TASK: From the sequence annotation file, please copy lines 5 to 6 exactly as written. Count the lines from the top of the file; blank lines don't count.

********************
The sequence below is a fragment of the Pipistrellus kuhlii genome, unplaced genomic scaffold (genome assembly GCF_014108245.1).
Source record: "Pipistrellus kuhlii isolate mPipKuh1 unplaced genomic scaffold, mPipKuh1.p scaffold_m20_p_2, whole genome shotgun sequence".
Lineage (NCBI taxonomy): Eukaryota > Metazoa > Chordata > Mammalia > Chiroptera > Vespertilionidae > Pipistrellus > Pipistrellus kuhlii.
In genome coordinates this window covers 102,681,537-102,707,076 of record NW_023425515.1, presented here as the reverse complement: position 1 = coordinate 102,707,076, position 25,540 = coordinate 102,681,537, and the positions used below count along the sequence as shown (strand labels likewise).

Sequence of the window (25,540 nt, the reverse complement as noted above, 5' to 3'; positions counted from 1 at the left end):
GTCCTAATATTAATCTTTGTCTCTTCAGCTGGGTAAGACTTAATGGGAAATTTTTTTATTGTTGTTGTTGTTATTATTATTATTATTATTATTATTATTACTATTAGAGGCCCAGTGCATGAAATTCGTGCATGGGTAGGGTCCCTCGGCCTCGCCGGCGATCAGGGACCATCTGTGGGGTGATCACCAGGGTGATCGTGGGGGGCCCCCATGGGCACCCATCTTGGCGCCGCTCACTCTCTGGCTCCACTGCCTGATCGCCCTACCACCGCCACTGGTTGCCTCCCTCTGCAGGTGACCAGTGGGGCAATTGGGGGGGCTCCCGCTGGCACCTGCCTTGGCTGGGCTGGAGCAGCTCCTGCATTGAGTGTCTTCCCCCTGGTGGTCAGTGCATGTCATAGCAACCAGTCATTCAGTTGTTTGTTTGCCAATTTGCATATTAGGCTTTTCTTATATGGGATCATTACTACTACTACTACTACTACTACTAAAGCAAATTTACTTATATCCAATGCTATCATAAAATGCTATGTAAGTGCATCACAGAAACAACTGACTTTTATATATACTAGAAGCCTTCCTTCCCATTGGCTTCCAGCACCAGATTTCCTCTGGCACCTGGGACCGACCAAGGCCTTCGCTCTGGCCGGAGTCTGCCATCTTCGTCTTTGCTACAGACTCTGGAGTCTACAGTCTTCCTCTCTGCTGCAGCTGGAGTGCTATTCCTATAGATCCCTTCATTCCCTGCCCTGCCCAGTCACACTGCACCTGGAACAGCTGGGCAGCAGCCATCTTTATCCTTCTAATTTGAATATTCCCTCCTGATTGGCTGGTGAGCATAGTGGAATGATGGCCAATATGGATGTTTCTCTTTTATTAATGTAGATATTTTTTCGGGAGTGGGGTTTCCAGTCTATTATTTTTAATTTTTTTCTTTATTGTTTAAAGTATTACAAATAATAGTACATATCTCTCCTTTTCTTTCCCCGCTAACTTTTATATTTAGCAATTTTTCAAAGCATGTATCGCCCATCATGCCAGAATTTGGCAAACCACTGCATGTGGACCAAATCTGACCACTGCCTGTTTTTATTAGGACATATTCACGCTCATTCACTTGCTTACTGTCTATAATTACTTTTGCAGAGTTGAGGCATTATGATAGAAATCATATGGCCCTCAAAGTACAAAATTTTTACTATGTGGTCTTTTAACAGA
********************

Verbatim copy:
Sequence of the window (25,540 nt, the reverse complement as noted above, 5' to 3'; positions counted from 1 at the left end):
GTCCTAATATTAATCTTTGTCTCTTCAGCTGGGTAAGACTTAATGGGAAATTTTTTTATTGTTGTTGTTGTTATTATTATTATTATTATTATTATTATTACTATTAGAGGCCCAGTGCATGAAATTCGTGCATGGGTAGGGTCCCTCGGCCTCGCCGGCGATCAGGGACCATCTGTGGGGTGATCACCAGGGTGATCGTGGGGGGCCCCCATGGGCACCCATCTTGGCGCCGCTCACTCTCTGGCTCCACTGCCTGATCGCCCTACCACCGCCACTGGTTGCCTCCCTCTGCAGGTGACCAGTGGGGCAATTGGGGGGGCTCCCGCTGGCACCTGCCTTGGCTGGGCTGGAGCAGCTCCTGCATTGAGTGTCTTCCCCCTGGTGGTCAGTGCATGTCATAGCAACCAGTCATTCAGTTGTTTGTTTGCCAATTTGCATATTAGGCTTTTCTTATATGGGATCATTACTACTACTACTACTACTACTACTAAAGCAAATTTACTTATATCCAATGCTATCATAAAATGCTATGTAAGTGCATCACAGAAACAACTGACTTTTATATATACTAGAAGCCTTCCTTCCCATTGGCTTCCAGCACCAGATTTCCTCTGGCACCTGGGACCGACCAAGGCCTTCGCTCTGGCCGGAGTCTGCCATCTTCGTCTTTGCTACAGACTCTGGAGTCTACAGTCTTCCTCTCTGCTGCAGCTGGAGTGCTATTCCTATAGATCCCTTCATTCCCTGCCCTGCCCAGTCACACTGCACCTGGAACAGCTGGGCAGCAGCCATCTTTATCCTTCTAATTTGAATATTCCCTCCTGATTGGCTGGTGAGCATAGTGGAATGATGGCCAATATGGATGTTTCTCTTTTATTAATGTAGATATTTTTTCGGGAGTGGGGTTTCCAGTCTATTATTTTTAATTTTTTTCTTTATTGTTTAAAGTATTACAAATAATAGTACATATCTCTCCTTTTCTTTCCCCGCTAACTTTTATATTTAGCAATTTTTCAAAGCATGTATCGCCCATCATGCCAGAATTTGGCAAACCACTGCATGTGGACCAAATCTGACCACTGCCTGTTTTTATTAGGACATATTCACGCTCATTCACTTGCTTACTGTCTATAATTACTTTTGCAGAGTTGAGGCATTATGATAGAAATCATATGGCCCTCAAAGTACAAAATTTTTACTATGTGGTCTTTTAACAGA